The struggles of the Calgary Flames have caused the rebirth of an old rumor of Gagne being shipped to Calgary for Jarome Iginla, but such a move would make no sense for the Flames. They need a first-line center for Iginla's line, and swapping him for another winger does nothing to resolve the problem.Much more from Spector. But before you go, speaking of rumor mongers, trash, and Eklund....a line you may have missed from the French-based article on hockey bloggers making its rounds today, courtesy of James Mirtle.
Richardson (Spector) devotes most of his blog to trade rumours. But the rumours he comments on are those that find their origin in newspapers and from specialized websites like tsn.ca — not those that emanate from oft-critiqued blogger eklund. "Anyone can hide behind anonymity and make allegations without base and without citing sources," Richardson says. " I think most hockey fans are smart enough to tell the charlatans from the legit sources.
The Avalanche will pay tribute to members of The Greatest Generation tomorrow evening as they commemorate Veteran's Day. Via their PR office,
The Colorado Avalanche Hockey Club will honor four distinguished U.S. war veterans at its game with the Los Angeles Kings tomorrow night in advance of Veterans Day on November 11. The Avalanche will introduce four US World War II veterans, representing each of the two theaters of operation. * Ed Tipper – D-Day veteran and member of 101st Airborne Division, 506th Easy Company, an original member of the “Band of Brothers” * Bill Brunger – Served with the 75th Infantry Division at the Battle of the Bulge * James Blaine – Served with the 4th Marines Division that was in the first wave of units to land at Iwo Jima * Robert Lowe – Served with the 6th Marines Division and is a veteran of battles at Guam, Saipan and OkinawaVeterans representing the Air Force and Navy will also be in attendance. A fantastic gesture by the Av organization. For more information on The Greatest Generation, their contributions and how you can help veterans click here.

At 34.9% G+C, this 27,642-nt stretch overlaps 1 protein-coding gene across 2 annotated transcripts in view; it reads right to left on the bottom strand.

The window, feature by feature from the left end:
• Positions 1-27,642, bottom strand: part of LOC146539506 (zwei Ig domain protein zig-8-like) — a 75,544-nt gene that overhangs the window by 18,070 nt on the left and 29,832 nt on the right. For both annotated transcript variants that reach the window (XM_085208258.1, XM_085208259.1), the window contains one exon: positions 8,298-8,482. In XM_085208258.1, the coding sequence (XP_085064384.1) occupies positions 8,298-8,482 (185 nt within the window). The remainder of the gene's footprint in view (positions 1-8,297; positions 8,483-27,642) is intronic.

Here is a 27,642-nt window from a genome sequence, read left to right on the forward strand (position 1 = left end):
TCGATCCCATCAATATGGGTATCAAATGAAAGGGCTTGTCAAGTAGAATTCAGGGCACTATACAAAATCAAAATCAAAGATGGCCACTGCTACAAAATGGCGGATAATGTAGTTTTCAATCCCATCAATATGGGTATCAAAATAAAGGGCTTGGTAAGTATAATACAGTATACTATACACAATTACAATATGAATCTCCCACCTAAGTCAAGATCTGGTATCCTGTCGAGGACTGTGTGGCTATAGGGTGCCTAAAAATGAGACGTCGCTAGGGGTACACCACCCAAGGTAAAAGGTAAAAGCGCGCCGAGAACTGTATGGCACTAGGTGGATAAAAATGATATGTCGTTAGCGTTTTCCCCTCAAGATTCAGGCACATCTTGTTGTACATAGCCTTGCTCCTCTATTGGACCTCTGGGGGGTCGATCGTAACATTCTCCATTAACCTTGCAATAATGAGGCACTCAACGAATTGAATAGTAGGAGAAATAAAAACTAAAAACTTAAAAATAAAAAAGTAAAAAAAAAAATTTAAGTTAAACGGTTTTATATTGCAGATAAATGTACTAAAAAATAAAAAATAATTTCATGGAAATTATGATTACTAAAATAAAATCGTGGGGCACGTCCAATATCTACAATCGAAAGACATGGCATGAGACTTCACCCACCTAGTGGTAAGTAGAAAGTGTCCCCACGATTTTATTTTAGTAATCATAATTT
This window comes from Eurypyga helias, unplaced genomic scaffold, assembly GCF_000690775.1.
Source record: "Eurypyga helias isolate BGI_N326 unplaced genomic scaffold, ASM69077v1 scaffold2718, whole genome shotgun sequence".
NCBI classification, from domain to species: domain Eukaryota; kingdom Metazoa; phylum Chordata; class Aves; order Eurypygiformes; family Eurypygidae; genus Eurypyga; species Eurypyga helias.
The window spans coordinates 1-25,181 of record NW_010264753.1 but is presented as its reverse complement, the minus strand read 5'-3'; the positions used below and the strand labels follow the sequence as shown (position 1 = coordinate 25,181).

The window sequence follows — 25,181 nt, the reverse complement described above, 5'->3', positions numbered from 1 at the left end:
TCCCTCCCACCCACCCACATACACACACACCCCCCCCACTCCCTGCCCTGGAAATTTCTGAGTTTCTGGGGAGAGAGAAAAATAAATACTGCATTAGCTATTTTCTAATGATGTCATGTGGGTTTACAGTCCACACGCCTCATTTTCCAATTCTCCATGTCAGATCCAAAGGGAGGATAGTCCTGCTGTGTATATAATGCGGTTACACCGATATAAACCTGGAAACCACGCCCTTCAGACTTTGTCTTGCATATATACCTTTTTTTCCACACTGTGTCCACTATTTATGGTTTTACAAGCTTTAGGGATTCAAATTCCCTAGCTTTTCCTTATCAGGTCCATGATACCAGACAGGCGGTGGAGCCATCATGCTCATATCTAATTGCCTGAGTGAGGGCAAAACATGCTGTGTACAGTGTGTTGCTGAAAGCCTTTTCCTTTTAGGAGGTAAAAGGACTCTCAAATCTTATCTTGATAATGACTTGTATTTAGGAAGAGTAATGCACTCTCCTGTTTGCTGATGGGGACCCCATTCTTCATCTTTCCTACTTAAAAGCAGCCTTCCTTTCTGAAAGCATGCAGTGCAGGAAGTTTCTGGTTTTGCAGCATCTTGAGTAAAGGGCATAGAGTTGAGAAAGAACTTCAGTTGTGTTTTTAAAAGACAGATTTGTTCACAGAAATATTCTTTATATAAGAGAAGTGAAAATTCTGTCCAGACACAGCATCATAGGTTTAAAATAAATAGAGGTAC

from Darren Eliot at Sports Illustrated,
After narrowly missing the playoffs last season however, the Leafs finally began rebuilding in earnest this season. Several young players are getting significant minutes under new coach Paul Maurice -- many of whom he is familiar with from coaching the Leafs AHL affiliate in Toronto last season. His candid take on the Leafs' situation is that they will have to scratch and claw to make the playoffs this season, and that his statement isn't a reflection on his team, but on the highly competitive state of the NHL. All of what Maurice says is true. It's also refreshing to hear a coach in a major market tell it like it is, without the spin and sense of entitlement that often surrounds longstanding NHL members.more
from John Buccigross at ESPN,
We hear some NHL announcers continue to bash the "new NHL" phrase against the sides of our heads and it feels like a frozen canned ham. Stop. We get it. A hook is a hook, a trip is a trip, a hold is a hold. It was always in the rulebook, but for 10 years, the NHL corporate office was more concerned about expansion fees, spreading the game across the 48 contiguous states, getting in bed with as many corporations as possible, planning its season and squashing the pugnacious Bob Goodenow, who fought the NHL on every issue down to the conference table centerpieces. The on-ice product was way down on the list of "things to do" on the NHL agenda. The neglect showed.John continues to explain...